It's been written that any serious photographer shoots projects rather than simply randomly snapping away at anything that catches his eye. Publishers prefer work to have a single theme and reviewers expect presented work to be cohesive.
There are valid reasons for encouraging or even insisting on a project. it certainly better tests a photographer - what can you do with a particular idea. It gives a better sense of depth - a single good image on a particular subject might just be luck or hard work rather than talent or skill, but a whole body of work on the same theme suggests the photographer is worth paying attention to.
On the other hand, there are problems with presenting your work in project form. This came to me as I was checking out some photographers to recommend. They either uniformly concentrate on a particular subject or they present dozens of shots on a particular theme, and after the first 4 or 5 images, it became a matter of 'oh, another one'.
I don't think this is fair to the work - it's quite possible that had the subsequent images been presented first, each might have been much better appreciated. Had the photographer presented more variation in images, I might have been happier to keep looking.
One could make the argument that if the images of the project are strong enough, they will withstand such perusal, but I'm not sure that's true. Perhaps it's just my own short attention span but I like a bit of variety in the images I see. I like my Weston nudes mixed with his other images.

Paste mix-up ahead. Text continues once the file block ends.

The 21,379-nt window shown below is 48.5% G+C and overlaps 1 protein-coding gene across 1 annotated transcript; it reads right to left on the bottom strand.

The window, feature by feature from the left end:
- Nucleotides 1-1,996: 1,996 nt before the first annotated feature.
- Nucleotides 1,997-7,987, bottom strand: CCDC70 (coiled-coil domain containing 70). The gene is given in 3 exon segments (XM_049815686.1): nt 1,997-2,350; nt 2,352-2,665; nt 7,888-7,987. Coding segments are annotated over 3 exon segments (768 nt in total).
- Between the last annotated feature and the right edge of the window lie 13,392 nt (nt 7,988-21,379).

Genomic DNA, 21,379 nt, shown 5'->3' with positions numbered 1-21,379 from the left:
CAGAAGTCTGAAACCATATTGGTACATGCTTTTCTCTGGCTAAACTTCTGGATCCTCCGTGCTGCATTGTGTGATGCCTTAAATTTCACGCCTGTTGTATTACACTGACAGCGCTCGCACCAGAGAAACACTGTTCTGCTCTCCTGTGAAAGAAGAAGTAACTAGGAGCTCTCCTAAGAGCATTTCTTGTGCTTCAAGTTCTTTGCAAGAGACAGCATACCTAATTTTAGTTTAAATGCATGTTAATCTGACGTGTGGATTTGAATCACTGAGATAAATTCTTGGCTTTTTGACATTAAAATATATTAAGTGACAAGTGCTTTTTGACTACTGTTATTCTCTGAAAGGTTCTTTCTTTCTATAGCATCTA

For my own work - I know damn well I can't count on making every image on a theme outstanding - sure I can put together a body of work consisting of good work, but I can tell you that whatever the category or project, I will always have a few favourites and anticipate that viewers are likely to be the same, even if their few doesn't match mine.
I think that perhaps part of the problem is that too many images within a project look much like each other - same view point and lens, similar lighting, same subject matter. It isn't a matter of image quality - they can be very strong - but if they are too similar to other images in the project, then when they come along second or third or 17th, they sure do lose impact.
Perhaps this says something about the size of a project or of a category on your website - I lump all my B&W industrial images together, but perhaps I'm making a mistake in doing so. Not sure yet. As the images get more numerous, the problem is only likely to become worse. I don't like the idea of multiple levels of subcategories.
When I finally get round to designing a good website, I'll have to think about this.